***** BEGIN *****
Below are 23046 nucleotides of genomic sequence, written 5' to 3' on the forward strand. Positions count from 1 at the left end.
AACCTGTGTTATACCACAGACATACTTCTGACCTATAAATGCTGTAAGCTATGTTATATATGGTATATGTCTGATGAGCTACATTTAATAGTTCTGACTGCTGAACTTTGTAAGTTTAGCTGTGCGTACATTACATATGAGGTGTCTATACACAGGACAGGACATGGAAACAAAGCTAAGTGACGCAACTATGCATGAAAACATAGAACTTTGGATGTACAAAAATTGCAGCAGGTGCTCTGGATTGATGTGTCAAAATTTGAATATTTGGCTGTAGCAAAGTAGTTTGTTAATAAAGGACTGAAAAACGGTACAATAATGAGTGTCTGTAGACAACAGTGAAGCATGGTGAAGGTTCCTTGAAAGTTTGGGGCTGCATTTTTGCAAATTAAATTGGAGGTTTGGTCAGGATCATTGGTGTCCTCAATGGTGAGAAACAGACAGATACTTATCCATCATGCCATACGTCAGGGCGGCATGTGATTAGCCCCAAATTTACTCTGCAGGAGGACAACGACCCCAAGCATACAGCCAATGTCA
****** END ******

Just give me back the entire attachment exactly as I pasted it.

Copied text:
Below are 23046 nucleotides of genomic sequence, written 5' to 3' on the forward strand. Positions count from 1 at the left end.
AACCTGTGTTATACCACAGACATACTTCTGACCTATAAATGCTGTAAGCTATGTTATATATGGTATATGTCTGATGAGCTACATTTAATAGTTCTGACTGCTGAACTTTGTAAGTTTAGCTGTGCGTACATTACATATGAGGTGTCTATACACAGGACAGGACATGGAAACAAAGCTAAGTGACGCAACTATGCATGAAAACATAGAACTTTGGATGTACAAAAATTGCAGCAGGTGCTCTGGATTGATGTGTCAAAATTTGAATATTTGGCTGTAGCAAAGTAGTTTGTTAATAAAGGACTGAAAAACGGTACAATAATGAGTGTCTGTAGACAACAGTGAAGCATGGTGAAGGTTCCTTGAAAGTTTGGGGCTGCATTTTTGCAAATTAAATTGGAGGTTTGGTCAGGATCATTGGTGTCCTCAATGGTGAGAAACAGACAGATACTTATCCATCATGCCATACGTCAGGGCGGCATGTGATTAGCCCCAAATTTACTCTGCAGGAGGACAACGACCCCAAGCATACAGCCAATGTCA